Nevertheless, that such a kingdom is spiritual in a special way, and pertains to spiritual things, not only do the words which we have quoted above from the Bible show, but Christ the Lord by His manner of action confirms. For, on more than one given occasion, when the Jews, or rather the apostles themselves were of the opinion through error that the Messias would deliver the people into liberty and would restore the kingdom of Israel, He Himself destroyed and dispelled their vain opinion and hope; when He was about to be proclaimed king by a surrounding multitude, He declined the name and honor by fleeing and hiding; in the presence of the Roman governor He declared that His kingdom was not “of this world” [John 18:36]. Indeed. this kingdom is presented in the Gospels as such, into which men prepare to enter by doing penance; moreover, they cannot enter it except through faith and baptism, which, although an external rite, yet signifies and effects an interior regeneration; it is opposed only to the kingdom of Satan and to the powers of darkness, and demands of its followers not only that, with mind detached from wealth and earthly things, they prefer gentleness of character, and hunger and thirst after justice, but also that they renounce themselves and take up their cross. Moreover, since Christ as Redeemer has acquired the Church by His blood, and as Priest has offered and continues to offer Himself as a victim for our sins, does it not seem right that He assume the nature of both offices and participate in them?

Catena Aurea

33. Then Pilate entered into the judgment hall again, and called Jesus, and said to him, Are you the King of the Jews? 34. Jesus answered him, Say you this thing of yourself, or did others tell it you of me? 35. Pilate answered, Am I a Jew? Your own nation and the chief priests have delivered you to me: what have you done? 36. Jesus answered, My kingdom is not of this world: if my kingdom were of this world, then would my servants fight, that I should not be delivered to the Jews: but now is my kingdom not from here. 37. Pilate therefore said to him, Are you a king then? Jesus answered, you say that I am a king. To this end was I born, and for this cause came I into the world, that I should bear witness to the truth. Every one that is of the truth hears my voice. 38. Pilate says to him, What is truth?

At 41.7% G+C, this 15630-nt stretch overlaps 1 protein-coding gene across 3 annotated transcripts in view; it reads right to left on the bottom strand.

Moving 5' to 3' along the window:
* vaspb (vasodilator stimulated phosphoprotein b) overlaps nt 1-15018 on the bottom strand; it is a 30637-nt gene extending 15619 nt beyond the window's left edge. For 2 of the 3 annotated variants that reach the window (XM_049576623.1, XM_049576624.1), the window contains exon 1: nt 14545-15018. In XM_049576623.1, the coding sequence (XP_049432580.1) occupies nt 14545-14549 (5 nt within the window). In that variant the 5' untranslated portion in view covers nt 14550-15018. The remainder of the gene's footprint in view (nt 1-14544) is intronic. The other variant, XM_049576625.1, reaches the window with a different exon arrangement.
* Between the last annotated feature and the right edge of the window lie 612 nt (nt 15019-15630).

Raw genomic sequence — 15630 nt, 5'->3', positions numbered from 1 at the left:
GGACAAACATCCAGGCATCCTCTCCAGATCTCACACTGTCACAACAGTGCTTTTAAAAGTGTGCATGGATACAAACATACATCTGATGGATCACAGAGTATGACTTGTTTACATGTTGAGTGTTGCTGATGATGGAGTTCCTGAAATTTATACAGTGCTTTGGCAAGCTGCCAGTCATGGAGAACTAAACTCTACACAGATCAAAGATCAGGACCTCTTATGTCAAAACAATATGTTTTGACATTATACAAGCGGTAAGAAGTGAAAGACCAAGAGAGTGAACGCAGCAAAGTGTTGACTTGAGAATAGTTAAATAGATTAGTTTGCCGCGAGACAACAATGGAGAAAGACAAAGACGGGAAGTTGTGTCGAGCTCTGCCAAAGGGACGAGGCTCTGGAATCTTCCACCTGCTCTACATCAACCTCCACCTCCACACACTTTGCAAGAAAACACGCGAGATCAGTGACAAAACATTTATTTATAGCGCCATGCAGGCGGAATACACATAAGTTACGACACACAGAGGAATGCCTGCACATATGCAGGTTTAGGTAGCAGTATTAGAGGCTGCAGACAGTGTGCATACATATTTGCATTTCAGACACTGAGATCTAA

CHRYS. Pilate, wishing to rescue Him from the hatred of the c Jews, protracted the trial a long time. Then Pilate entered into the judgment hall, and called Jesus.

THEOPHYL. i.e. Apart, because he had a strong suspicion that He was innocent, and thought he could examine Him more accurately, away from the crowd: and said to Him, Are you the King of the Jews?

ALCUIN. Wherein Pilate shows that the Jews had charged Him with calling Himself King of the Jews.

CHRYS. Or Pilate had heard this by report; and as the Jews had no charge to bring forward, began to examine Him himself with respect to the things commonly reported of Him. Jesus answered him, Say you this thing of yourself, or did others tell it you of Me?

THEOPHYL. He intimates here that Pilate was judging blindly and indiscreetly: If you say this thing of yourself, He says, bring forward proofs of My rebellion; if you have heard it from others, make regular inquiry into it.

AUG. Our Lord knew indeed both what He Himself asked, and what Pilate would answer; but He wished it to be written down n for our sakes.

CHRYS. He asks not in ignorance, but in order to draw from Pilate himself an accusation against the Jews: Pilate answered Bred, Am I a Jew? Your own nation and the chief priests have delivered you to me.

AUG. He rejects the imputation that He could have said it of Himself; Your own nation and the chief priests have delivered you to me: adding, what have you done? Whereby he shows that this charge had been brought against Him, for it is as much as to say, If you deny that you are a King, what have you done to be delivered up to me? As if it were no wonder that He should be delivered up, if He called Himself a King.

CHRYS. He then tries to bring round the mind of Pilate, not a very bad man, by proving to him, that He is not a mere man, but God, and the Son of God; and overthrowing all suspicion of His having aimed at a tyranny, which Pilate was afraid of, Jesus answered, My kingdom is not of this world.